The Cairo offices of at least five non-governmental organizations (NGOs) were raided on Thursday by Egyptian prosecutors accompanied by police and military personnel.
The five NGOs were the Arab Center for Independence of the Judiciary and the Legal Profession (ACIJLP); the Budgetary and Human Rights Observatory; and the Washington-based National Democratic Institute, the International Republican Institute and Freedom House.
All five raided offices were sealed and locked, their respective representative said.
While prosecutors refused to comment on why the five organizations were raided, local human rights activists say the move may be part of a wider government crackdown targeting critics of violations committed by the former regime and the current caretaker junta.
"The government never dared do such a thing in the Mubarak era," prominent Egyptian rights activist Negad El-Bourai said via Twitter.
The raids follow a spate of recent allegations by the government that several NGOs operating in Egypt, as well as a handful of recently established political parties, had received illicit, unregistered funding from abroad.
"We’re still not sure of anything," said Emad Mubarak of the Cairo-based Freedom of Expression Center. "But the government’s excuse might be that they’re auditing the NGOs’ files following charges that several of them had received illicit foreign funding."
In July, the government of former prime minister Essam Sharaf drew up a fact-finding committee – headed by El-Guindi – to investigate charges of foreign funding for unlicensed local and international NGOs. Sharaf’s committee sought to blacklist any NGO or political party found to have requested financial assistance from USAID.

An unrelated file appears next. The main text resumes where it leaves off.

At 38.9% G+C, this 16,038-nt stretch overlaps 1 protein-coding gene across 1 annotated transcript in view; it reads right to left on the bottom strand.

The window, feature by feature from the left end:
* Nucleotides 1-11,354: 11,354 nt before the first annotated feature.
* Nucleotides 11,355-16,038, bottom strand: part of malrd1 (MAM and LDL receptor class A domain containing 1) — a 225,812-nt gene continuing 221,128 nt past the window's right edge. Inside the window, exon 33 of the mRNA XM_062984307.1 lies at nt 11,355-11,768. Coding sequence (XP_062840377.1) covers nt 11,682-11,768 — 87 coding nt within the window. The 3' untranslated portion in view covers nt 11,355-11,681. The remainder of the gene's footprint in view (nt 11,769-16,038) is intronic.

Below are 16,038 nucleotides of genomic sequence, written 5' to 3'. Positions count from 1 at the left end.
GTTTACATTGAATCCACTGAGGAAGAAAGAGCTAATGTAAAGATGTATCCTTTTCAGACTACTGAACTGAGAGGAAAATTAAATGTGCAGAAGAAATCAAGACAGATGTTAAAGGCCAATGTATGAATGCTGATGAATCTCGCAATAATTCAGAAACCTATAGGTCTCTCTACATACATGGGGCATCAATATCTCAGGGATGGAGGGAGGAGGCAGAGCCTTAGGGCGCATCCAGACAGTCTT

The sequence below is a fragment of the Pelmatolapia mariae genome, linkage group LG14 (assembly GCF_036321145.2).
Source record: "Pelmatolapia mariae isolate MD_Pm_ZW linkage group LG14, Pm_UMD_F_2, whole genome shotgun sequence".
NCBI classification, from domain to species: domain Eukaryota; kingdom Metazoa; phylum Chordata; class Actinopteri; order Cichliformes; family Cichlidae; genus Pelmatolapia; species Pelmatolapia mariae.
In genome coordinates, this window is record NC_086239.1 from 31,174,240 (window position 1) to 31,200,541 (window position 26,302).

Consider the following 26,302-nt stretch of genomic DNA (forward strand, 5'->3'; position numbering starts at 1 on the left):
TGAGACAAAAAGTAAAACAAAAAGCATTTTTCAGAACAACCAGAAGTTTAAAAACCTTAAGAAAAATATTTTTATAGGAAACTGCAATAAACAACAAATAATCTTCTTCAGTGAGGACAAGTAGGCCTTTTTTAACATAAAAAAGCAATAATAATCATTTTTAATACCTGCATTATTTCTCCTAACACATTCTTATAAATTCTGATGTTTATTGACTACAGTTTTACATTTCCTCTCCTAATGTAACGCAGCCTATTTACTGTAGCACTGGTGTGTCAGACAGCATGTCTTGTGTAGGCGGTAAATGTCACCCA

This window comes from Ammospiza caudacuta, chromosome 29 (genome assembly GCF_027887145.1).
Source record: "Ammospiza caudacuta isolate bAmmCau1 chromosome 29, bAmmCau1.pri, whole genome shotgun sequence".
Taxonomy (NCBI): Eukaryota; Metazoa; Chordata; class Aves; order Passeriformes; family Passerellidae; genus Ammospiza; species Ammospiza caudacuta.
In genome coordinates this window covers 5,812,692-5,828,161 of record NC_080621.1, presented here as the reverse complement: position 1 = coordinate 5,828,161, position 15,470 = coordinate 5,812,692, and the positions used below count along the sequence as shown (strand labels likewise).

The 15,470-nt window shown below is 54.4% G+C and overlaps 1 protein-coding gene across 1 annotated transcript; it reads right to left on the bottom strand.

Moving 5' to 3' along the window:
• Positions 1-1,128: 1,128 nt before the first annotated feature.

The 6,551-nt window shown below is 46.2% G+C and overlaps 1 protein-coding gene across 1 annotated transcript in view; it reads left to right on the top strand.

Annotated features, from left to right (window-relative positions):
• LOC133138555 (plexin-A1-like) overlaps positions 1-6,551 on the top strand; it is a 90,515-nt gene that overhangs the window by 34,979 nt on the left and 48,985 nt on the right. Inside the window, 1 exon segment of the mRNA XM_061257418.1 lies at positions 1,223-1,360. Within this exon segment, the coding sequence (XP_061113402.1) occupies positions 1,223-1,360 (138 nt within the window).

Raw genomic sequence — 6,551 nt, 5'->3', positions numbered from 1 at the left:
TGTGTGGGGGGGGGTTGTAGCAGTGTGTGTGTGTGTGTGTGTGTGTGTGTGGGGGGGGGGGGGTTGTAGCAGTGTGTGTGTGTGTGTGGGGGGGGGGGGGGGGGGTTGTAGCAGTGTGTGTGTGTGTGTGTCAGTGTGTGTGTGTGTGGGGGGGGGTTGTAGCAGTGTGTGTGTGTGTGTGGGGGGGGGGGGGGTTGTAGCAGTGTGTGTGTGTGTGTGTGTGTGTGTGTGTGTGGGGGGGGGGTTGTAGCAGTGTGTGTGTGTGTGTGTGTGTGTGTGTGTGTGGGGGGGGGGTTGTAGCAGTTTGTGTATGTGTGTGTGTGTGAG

In October, Minister of Justice Mohamed Abdel Aziz El-Guindy announced that he had commissioned two judges to investigate foreign funding allegations. At the time, El-Guindy said that any organization found guilty of the practice would be charged with “betraying Egypt by deliberately promoting political strife.”
A few weeks after the February ouster of former president Hosni Mubarak, the United States Agency for International Development (USAID) allocated some $65 million towards "democratic development” programs in Egypt – and over $100 million for “infrastructure development.”
According to a November report in Campaigns & Elections magazine some $200 million was funneled into Egyptian politics through the State Department, the U.S. Agency for International Development (USAID), the International Republican Institute and the National Democratic Institute.
Stephen McInerney, executive director of the Project on Middle East Democracy, told C&E at the time that the focus of the monies - officially ear-marked for both "democratic" and "infrastructure development” – was primarily spent on helping smaller political parties compete against the better organized Freedom and Justice Party, the Muslim Brotherhood’s party.
Reports of the Obama administration trying to purchase foreign elections by funneling funds from USAID and various US-based NGO's also surfaced in Kenya in 2009 and the recent, hotly contested, Russian elections.
Moscow is reportedly probing US funds aimed at launching opposition parties into power and bringing down the party of Russian prime minister Vladamir Putin.
But with widespread unrest in Egypt, it remains unclear, however, whether or not Thursday’s raids were related to findings of US interference in Egypt's domestic politics.
The raids come as Israel’s right and left are at dagger points over proposed legislation that would forbid foreign donations to political NGOs in Israel. Israel’s left-wing NGOs receive significant portions of their budgets from foreign governments and organizations that – their criticism say – are working against the interests on the Jewish state.
USAID and other State Department-related NGOs funnel significant funds to Israeli NGO’s under the headings of “democratic” and “infrastructure development” as well.
The conduct of the US administration in Kenya, Egypt, and Russia raises the specter that US President Barack Obama – whose dislike for Prime Minister Binyamin Netanyahu is no secret – may attempt a putsch in Israel’s next elections by indirectly funding opposition parties in a bid to unseat the Likud.